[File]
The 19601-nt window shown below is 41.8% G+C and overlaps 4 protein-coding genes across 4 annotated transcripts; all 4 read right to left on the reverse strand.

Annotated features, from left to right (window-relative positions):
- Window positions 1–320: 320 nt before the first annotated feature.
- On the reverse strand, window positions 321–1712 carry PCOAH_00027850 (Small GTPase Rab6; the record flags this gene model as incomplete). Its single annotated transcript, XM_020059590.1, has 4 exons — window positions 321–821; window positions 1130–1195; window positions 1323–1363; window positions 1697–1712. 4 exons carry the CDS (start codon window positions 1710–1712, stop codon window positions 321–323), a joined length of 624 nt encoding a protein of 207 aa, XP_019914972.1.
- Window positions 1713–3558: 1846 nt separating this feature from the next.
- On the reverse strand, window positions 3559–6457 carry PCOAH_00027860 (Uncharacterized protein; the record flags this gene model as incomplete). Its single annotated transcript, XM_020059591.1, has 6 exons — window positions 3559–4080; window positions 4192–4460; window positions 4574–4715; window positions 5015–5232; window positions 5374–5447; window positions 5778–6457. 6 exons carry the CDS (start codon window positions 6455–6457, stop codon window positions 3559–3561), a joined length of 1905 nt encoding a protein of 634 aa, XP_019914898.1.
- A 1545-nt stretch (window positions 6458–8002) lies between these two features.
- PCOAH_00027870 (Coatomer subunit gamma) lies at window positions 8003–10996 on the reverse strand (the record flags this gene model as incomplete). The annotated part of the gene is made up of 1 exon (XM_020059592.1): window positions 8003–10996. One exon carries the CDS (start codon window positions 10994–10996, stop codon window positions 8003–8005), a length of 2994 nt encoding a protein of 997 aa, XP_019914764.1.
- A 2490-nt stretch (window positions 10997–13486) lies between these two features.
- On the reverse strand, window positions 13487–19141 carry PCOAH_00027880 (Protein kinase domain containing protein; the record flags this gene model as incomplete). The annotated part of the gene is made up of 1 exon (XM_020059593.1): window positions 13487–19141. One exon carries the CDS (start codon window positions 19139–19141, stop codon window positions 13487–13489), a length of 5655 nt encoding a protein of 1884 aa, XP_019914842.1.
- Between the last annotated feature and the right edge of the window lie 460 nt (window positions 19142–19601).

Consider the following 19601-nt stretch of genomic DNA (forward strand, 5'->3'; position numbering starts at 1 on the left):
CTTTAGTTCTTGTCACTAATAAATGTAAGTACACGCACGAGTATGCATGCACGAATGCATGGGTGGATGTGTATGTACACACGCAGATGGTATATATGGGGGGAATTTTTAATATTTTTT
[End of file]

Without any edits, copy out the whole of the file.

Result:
The 19601-nt window shown below is 41.8% G+C and overlaps 4 protein-coding genes across 4 annotated transcripts; all 4 read right to left on the reverse strand.

Annotated features, from left to right (window-relative positions):
- Window positions 1–320: 320 nt before the first annotated feature.
- On the reverse strand, window positions 321–1712 carry PCOAH_00027850 (Small GTPase Rab6; the record flags this gene model as incomplete). Its single annotated transcript, XM_020059590.1, has 4 exons — window positions 321–821; window positions 1130–1195; window positions 1323–1363; window positions 1697–1712. 4 exons carry the CDS (start codon window positions 1710–1712, stop codon window positions 321–323), a joined length of 624 nt encoding a protein of 207 aa, XP_019914972.1.
- Window positions 1713–3558: 1846 nt separating this feature from the next.
- On the reverse strand, window positions 3559–6457 carry PCOAH_00027860 (Uncharacterized protein; the record flags this gene model as incomplete). Its single annotated transcript, XM_020059591.1, has 6 exons — window positions 3559–4080; window positions 4192–4460; window positions 4574–4715; window positions 5015–5232; window positions 5374–5447; window positions 5778–6457. 6 exons carry the CDS (start codon window positions 6455–6457, stop codon window positions 3559–3561), a joined length of 1905 nt encoding a protein of 634 aa, XP_019914898.1.
- A 1545-nt stretch (window positions 6458–8002) lies between these two features.
- PCOAH_00027870 (Coatomer subunit gamma) lies at window positions 8003–10996 on the reverse strand (the record flags this gene model as incomplete). The annotated part of the gene is made up of 1 exon (XM_020059592.1): window positions 8003–10996. One exon carries the CDS (start codon window positions 10994–10996, stop codon window positions 8003–8005), a length of 2994 nt encoding a protein of 997 aa, XP_019914764.1.
- A 2490-nt stretch (window positions 10997–13486) lies between these two features.
- On the reverse strand, window positions 13487–19141 carry PCOAH_00027880 (Protein kinase domain containing protein; the record flags this gene model as incomplete). The annotated part of the gene is made up of 1 exon (XM_020059593.1): window positions 13487–19141. One exon carries the CDS (start codon window positions 19139–19141, stop codon window positions 13487–13489), a length of 5655 nt encoding a protein of 1884 aa, XP_019914842.1.
- Between the last annotated feature and the right edge of the window lie 460 nt (window positions 19142–19601).

Consider the following 19601-nt stretch of genomic DNA (forward strand, 5'->3'; position numbering starts at 1 on the left):
CTTTAGTTCTTGTCACTAATAAATGTAAGTACACGCACGAGTATGCATGCACGAATGCATGGGTGGATGTGTATGTACACACGCAGATGGTATATATGGGGGGAATTTTTAATATTTTTT